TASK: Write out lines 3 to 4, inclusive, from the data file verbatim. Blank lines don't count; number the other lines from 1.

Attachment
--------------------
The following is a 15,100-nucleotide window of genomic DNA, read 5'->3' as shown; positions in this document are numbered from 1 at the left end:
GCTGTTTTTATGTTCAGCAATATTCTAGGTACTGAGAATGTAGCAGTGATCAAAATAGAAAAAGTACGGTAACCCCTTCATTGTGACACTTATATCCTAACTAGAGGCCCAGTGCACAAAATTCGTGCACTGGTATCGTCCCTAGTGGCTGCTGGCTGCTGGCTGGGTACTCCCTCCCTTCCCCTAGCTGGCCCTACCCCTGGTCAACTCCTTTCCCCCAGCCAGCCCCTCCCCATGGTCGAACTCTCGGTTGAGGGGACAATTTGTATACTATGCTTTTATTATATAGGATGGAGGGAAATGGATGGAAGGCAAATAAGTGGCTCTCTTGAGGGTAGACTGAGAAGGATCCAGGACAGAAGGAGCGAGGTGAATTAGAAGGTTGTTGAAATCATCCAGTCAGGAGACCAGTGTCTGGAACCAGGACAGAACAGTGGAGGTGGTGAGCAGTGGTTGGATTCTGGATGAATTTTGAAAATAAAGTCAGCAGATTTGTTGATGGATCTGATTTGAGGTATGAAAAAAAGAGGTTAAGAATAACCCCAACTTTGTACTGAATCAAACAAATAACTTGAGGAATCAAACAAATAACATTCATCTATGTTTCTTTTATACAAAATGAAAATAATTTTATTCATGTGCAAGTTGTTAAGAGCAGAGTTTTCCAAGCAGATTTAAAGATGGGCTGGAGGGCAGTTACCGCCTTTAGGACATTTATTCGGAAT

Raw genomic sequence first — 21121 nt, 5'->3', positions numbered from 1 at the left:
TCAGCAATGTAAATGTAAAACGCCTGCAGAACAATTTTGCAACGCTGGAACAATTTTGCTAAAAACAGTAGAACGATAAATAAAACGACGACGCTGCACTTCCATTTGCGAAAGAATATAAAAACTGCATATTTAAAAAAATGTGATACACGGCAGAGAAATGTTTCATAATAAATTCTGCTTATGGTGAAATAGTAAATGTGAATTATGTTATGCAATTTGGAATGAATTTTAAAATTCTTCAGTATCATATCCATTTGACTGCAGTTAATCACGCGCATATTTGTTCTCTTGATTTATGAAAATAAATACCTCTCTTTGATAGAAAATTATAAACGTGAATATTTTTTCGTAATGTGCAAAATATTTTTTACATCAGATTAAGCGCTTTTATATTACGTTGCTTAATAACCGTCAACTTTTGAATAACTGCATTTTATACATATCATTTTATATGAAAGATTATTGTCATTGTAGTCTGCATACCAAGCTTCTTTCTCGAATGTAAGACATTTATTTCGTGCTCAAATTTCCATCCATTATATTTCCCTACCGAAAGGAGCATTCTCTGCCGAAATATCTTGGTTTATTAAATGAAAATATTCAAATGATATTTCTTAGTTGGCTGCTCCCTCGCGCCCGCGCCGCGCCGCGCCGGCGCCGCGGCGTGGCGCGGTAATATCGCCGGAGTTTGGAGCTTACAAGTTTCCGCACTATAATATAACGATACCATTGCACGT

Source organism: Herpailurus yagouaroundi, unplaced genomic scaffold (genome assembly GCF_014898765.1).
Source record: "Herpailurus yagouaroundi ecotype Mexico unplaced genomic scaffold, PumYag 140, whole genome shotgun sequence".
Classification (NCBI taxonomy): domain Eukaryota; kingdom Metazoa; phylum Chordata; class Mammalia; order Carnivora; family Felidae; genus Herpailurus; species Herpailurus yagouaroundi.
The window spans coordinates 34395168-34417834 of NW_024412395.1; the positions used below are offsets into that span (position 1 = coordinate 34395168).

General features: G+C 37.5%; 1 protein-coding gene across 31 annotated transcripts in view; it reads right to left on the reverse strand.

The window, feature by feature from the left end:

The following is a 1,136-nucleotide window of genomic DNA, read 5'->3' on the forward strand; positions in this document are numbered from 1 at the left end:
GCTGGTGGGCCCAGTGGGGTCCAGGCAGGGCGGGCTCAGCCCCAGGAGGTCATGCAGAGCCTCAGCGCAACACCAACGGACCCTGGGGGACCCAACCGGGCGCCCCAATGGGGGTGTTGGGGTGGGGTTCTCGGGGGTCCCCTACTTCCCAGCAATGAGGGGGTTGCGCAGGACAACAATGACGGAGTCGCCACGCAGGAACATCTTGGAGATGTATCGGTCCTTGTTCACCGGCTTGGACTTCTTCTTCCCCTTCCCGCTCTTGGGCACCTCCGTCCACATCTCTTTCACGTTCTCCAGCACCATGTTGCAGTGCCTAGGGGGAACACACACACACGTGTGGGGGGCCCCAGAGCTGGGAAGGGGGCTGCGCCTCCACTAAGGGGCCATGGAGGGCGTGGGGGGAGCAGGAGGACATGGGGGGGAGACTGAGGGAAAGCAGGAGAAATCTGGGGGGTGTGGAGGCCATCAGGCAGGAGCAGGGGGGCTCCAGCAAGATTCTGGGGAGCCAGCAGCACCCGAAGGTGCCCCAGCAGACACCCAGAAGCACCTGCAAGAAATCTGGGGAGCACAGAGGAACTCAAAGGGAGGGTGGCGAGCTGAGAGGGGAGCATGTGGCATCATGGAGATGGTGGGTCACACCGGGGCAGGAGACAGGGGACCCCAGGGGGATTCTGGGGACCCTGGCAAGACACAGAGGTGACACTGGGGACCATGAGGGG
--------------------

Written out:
Raw genomic sequence first — 21121 nt, 5'->3', positions numbered from 1 at the left:
TCAGCAATGTAAATGTAAAACGCCTGCAGAACAATTTTGCAACGCTGGAACAATTTTGCTAAAAACAGTAGAACGATAAATAAAACGACGACGCTGCACTTCCATTTGCGAAAGAATATAAAAACTGCATATTTAAAAAAATGTGATACACGGCAGAGAAATGTTTCATAATAAATTCTGCTTATGGTGAAATAGTAAATGTGAATTATGTTATGCAATTTGGAATGAATTTTAAAATTCTTCAGTATCATATCCATTTGACTGCAGTTAATCACGCGCATATTTGTTCTCTTGATTTATGAAAATAAATACCTCTCTTTGATAGAAAATTATAAACGTGAATATTTTTTCGTAATGTGCAAAATATTTTTTACATCAGATTAAGCGCTTTTATATTACGTTGCTTAATAACCGTCAACTTTTGAATAACTGCATTTTATACATATCATTTTATATGAAAGATTATTGTCATTGTAGTCTGCATACCAAGCTTCTTTCTCGAATGTAAGACATTTATTTCGTGCTCAAATTTCCATCCATTATATTTCCCTACCGAAAGGAGCATTCTCTGCCGAAATATCTTGGTTTATTAAATGAAAATATTCAAATGATATTTCTTAGTTGGCTGCTCCCTCGCGCCCGCGCCGCGCCGCGCCGGCGCCGCGGCGTGGCGCGGTAATATCGCCGGAGTTTGGAGCTTACAAGTTTCCGCACTATAATATAACGATACCATTGCACGT